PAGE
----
Just as a side note, one of my friends owns a large gun shop.  When they wanted to upgrade their old computer they needed to complete destroy their hard drive to be sure that no one could possibly recover the data off of it.  I advised them to take the drive out and chop it up with an axe.  The owner called a few days later and thanked me for that advice, she said that she was able to rid her herself all all of her frustrations that she's ever had with that computer while smashing the hard drive to itty bitty pieces!  Perhaps the USN should just line up all of those hard drives on the rifle range and give everyone a gun and let them use them for target practice.  Of if the navy can't handle that take them over to a USMC base. I KNOW that they could handle it, they LOVE to destroy things.
 

Online bd139

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Re: Keysight Scary Letter
« Reply #345 on: February 08, 2019, 02:14:37 pm »
eBay terms are very clear.
Unlike your posts. What is that supposed to mean? We can all agree eBay's terms are very clear. That is not the question being asked though. The question being asked if the seller is eBay or the listing seller. So eBay's terms are very clear. OK. What are they? Can somebody link and cite? Because saying "Ebay's terms are very clear and the seller is "them" is pretty much meaningless. Who is "them"? Really, are we trying to communicate or to obfuscate? Can we have a link to eBay's page explaining who "them" is?

OK, I went searching myself:
Quote
https://www.ebay.com/help/policies/member-behaviour-policies/user-agreement?id=4259

eBay is a marketplace that allows users to offer, sell and buy just about anything in a variety of pricing formats and locations. The actual contract for sale is directly between the seller and buyer.

That’s only the case if it’s a C2C transaction and that can be disputed on the basis that the seller may be masking a business. B2C/B2B, they are a facilitator, much as amazon are, and are required to proxy consumer protection laws. It turns into a four party agreement in some cases which is difficult.  Note that eBay user agreement does not change statutory law and they know that. It says that in our local terms. Have you noticed how the buyer is always right? That’s because they don’t want to risk that liability even if they disclaim it.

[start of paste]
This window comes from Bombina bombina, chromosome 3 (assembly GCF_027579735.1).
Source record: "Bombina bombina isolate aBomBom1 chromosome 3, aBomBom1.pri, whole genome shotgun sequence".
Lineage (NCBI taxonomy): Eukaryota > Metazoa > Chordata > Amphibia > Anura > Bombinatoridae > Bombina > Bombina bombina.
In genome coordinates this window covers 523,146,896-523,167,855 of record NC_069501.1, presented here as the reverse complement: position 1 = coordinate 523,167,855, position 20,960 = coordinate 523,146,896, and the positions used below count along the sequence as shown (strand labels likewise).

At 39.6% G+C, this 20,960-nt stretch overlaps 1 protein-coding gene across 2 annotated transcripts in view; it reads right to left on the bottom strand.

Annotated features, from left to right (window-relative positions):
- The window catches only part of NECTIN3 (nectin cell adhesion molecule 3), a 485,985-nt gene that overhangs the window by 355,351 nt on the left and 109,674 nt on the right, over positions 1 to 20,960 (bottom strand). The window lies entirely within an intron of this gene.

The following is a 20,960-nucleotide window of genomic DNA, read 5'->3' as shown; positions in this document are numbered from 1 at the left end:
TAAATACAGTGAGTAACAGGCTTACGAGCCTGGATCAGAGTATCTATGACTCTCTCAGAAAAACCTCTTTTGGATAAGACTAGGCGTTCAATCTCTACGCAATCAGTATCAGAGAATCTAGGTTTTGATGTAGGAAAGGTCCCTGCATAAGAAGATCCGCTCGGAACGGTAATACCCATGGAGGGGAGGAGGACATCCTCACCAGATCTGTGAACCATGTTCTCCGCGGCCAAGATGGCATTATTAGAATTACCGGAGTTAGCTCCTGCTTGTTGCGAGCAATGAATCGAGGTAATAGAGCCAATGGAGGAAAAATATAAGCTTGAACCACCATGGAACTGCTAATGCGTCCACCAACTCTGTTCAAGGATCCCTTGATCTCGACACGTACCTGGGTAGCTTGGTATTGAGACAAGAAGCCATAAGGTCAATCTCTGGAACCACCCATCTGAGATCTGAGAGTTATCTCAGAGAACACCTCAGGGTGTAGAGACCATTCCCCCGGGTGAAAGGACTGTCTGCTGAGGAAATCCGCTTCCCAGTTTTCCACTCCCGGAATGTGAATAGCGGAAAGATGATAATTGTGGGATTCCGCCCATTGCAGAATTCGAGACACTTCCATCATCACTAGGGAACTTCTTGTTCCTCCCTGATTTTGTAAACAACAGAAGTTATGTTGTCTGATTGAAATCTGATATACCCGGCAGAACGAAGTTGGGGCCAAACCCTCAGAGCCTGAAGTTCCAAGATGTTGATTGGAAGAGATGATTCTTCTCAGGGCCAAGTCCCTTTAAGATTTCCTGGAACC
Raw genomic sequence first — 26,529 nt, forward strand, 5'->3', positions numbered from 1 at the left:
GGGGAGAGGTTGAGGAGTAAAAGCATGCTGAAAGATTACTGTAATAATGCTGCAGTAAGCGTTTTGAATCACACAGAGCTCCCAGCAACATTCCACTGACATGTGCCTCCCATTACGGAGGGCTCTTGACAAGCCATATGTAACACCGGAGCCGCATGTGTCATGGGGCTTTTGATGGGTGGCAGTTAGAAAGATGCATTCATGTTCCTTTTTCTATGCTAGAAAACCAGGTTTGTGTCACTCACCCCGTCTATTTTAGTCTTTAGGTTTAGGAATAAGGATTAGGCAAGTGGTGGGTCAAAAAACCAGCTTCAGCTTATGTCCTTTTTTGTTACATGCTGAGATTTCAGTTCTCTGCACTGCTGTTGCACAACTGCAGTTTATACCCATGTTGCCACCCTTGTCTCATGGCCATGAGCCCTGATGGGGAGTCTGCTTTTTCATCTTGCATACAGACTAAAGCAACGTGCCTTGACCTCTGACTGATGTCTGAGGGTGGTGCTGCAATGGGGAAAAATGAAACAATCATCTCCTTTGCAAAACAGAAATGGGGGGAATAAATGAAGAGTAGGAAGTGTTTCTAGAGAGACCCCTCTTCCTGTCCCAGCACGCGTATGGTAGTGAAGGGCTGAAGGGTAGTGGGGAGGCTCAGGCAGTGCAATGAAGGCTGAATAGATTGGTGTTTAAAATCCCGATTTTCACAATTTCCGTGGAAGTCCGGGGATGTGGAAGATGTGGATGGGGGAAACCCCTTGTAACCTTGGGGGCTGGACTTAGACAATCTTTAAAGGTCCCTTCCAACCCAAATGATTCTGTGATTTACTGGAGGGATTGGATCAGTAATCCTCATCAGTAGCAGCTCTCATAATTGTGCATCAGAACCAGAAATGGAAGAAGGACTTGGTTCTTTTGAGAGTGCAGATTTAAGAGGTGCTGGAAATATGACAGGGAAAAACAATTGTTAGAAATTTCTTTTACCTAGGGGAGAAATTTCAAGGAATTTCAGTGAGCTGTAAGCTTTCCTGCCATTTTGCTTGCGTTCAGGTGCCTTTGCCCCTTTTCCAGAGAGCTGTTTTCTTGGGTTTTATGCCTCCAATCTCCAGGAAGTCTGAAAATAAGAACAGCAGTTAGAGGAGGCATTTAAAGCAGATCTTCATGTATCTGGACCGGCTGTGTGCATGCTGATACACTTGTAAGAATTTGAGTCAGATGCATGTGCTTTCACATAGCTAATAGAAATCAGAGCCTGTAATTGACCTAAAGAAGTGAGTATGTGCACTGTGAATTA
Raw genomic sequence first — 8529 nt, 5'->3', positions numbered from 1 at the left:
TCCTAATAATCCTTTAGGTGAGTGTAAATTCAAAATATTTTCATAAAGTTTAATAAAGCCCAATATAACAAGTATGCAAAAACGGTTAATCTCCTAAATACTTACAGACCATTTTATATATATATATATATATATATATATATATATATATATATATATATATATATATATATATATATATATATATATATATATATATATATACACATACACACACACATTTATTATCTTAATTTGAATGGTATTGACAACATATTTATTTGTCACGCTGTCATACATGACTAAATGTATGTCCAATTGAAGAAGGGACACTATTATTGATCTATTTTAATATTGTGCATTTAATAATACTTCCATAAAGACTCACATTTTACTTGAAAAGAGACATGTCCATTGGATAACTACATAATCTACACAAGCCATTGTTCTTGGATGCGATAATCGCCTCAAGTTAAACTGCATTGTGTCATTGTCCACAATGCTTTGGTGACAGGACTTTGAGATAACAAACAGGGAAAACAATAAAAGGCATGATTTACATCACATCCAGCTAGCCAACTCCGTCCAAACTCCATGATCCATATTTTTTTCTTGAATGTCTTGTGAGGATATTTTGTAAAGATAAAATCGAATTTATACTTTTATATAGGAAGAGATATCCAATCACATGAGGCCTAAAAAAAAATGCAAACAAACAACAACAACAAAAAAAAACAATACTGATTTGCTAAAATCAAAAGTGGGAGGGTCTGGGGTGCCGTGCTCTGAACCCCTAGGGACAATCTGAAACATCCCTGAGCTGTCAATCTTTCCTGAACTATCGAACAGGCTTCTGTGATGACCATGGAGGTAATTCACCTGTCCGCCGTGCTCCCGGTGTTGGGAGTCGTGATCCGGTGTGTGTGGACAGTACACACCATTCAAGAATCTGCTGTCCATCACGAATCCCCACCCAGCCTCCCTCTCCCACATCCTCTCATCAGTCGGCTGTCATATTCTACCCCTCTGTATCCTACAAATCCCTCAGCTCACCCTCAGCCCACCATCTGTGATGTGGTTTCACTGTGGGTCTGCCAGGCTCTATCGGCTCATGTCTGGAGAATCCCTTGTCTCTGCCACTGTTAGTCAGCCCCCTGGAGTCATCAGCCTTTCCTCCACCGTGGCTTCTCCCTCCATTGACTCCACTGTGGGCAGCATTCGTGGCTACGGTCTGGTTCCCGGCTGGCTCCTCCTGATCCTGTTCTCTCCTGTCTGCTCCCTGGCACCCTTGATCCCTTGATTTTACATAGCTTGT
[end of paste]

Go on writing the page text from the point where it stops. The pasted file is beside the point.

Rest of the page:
Fundamentally buck stops at eBay. But the easiest ride is at the credit card company or Paypal.
 

Offline Stray Electron

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Re: Keysight Scary Letter
« Reply #346 on: February 08, 2019, 02:36:45 pm »

At least there's no question about the validity of the campaign now.


   I completely disagree. The complete lack of any follow up response from HP or their attorney even after buyers have contacted them greatly disturbs me and makes me think all the more that this is some kind of scam.  Daniel has said that he knows the HP rep that's named on the letter but won't say any more than that so again, the complete lack of any details makes me deeply suspicious.

   One more thing,  I've been in many situations where I was promised "to be made whole" but I've always been short changed in the process (taxes weren't paid, my time complying with their documentation wasn't paid for, lost money of exchange rates, etc etc).   So I'm highly skeptical that if I turned anything over to "them", that I would be provided with a suitable replacement.  Most likely they would only pay what I paid for the basic item and nothing more.  So I would be out all of the time that I searched for the item, my expenses purchasing it and having it shipped to me, the cost of cleaning and repairing and calibrating it, the costs of manuals and probes, the time that I invested in learning how to use it, etc etc. In short, I see NO benefit to cooperating with this inquiry.  One of the things that greatly concerns me is that even if they gave me a new piece of gear, I seriously doubt that it would be built to the quality standards that my old HP gear was. Also my old gear uses many off the shelf parts and there is at least some technical documentation so it is MOL repairable.  The new HP gear?  No, when it fails throw it in the trash or spend a fortune to send it back to HP for (board-lever replacement only) repair. I purposely buy the older HP (and other) Test Equipment and not the new stuff because it IS repairable and has real technical manuals. I've looked at the new HP gear and yes it has better specifications but nothing that I need and as far as I'm concerned the lack of repairability and maintainability outweighs the increase in performance so I'm not interested even if they offered a NEW piece of TE in exchange.